This is why the plans by Lafontaine and PDS leader Geregor Gysi for a new Left Party are collapsing before the project has gotten properly off the ground. The reflex of the WASG and Left Party is to promote the most aggressive bureaucratic elements within its ranks.

A particularly repulsive example of this species is deputy WASG chairman Uli Maurer. Maurer climbed the political ladder as long-time SPD chairman and parliamentary deputy in the state of Baden-Württemberg before switching to the WASG last year. He currently sits in the German parliament as a deputy for the party. At the recent party congress and in interviews, he openly demanded the expulsion of the Berlin regional organisation and legal steps against its “single-handed candidacy against the Left Party-PDS in Berlin.” He continued by declaring that the party could not tolerate a situation where “some radical left-wing sectarians” endanger the project of a unified Left Party. Again and again, he stressed that it was insufficient to disapprove “of the Berlin procedure simply on a political basis without taking legal measures.”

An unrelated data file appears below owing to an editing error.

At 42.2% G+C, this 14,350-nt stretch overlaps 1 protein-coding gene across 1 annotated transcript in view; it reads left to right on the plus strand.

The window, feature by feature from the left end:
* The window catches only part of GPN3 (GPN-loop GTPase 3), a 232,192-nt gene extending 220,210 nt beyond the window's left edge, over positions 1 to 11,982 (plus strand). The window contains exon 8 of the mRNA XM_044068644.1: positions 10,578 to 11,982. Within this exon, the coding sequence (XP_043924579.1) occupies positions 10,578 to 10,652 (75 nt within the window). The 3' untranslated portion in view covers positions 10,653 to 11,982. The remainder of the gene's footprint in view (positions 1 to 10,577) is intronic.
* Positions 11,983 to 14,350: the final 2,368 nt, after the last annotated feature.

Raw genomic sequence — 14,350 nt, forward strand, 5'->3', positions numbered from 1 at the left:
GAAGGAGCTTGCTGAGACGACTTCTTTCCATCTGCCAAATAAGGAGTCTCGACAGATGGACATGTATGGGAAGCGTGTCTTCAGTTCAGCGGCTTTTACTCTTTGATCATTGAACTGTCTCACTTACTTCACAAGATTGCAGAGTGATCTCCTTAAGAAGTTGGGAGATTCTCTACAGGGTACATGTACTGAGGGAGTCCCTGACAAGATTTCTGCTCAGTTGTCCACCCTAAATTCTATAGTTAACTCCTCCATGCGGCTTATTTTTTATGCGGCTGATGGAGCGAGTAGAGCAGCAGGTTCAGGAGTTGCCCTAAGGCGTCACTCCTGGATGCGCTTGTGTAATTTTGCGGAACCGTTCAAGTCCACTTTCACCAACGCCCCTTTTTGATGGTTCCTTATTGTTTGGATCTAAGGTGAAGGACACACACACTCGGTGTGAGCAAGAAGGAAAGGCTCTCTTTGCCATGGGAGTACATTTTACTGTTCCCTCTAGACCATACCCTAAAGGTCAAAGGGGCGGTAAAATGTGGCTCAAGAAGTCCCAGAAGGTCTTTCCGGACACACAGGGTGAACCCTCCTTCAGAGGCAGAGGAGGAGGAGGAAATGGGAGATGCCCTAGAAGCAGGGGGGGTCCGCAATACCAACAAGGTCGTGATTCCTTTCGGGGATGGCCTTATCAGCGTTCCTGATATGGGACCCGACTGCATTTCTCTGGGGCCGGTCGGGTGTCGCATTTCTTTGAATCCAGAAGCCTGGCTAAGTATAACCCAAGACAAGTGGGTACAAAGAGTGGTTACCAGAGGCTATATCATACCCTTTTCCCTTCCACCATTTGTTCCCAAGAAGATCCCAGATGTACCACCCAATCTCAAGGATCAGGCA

Maurer published a book last year together with the honorary chairman of the Left Party-PDS, Hans Modrow, entitled Overtaking on the Left—What Can, What Does the Left Party Want? One contribution in this anthology of essays calls upon the “German left” to finally undertake a constructive debate over the “national question.” Normal political relations now exist in Germany, the author maintains, and in meetings the Left Party should have no qualms about calling out “Long live Germany” just as the French Communists proclaim “Vive la France.”

The very same breed of nationalism is characteristic of trade union circles. It serves to divide workers playing off one section, nationality and work site against another. The Left Party-PDS and the WASG, which are offering their services as a last prop for the bourgeois order, are ever more clearly revealing their real reactionary programme.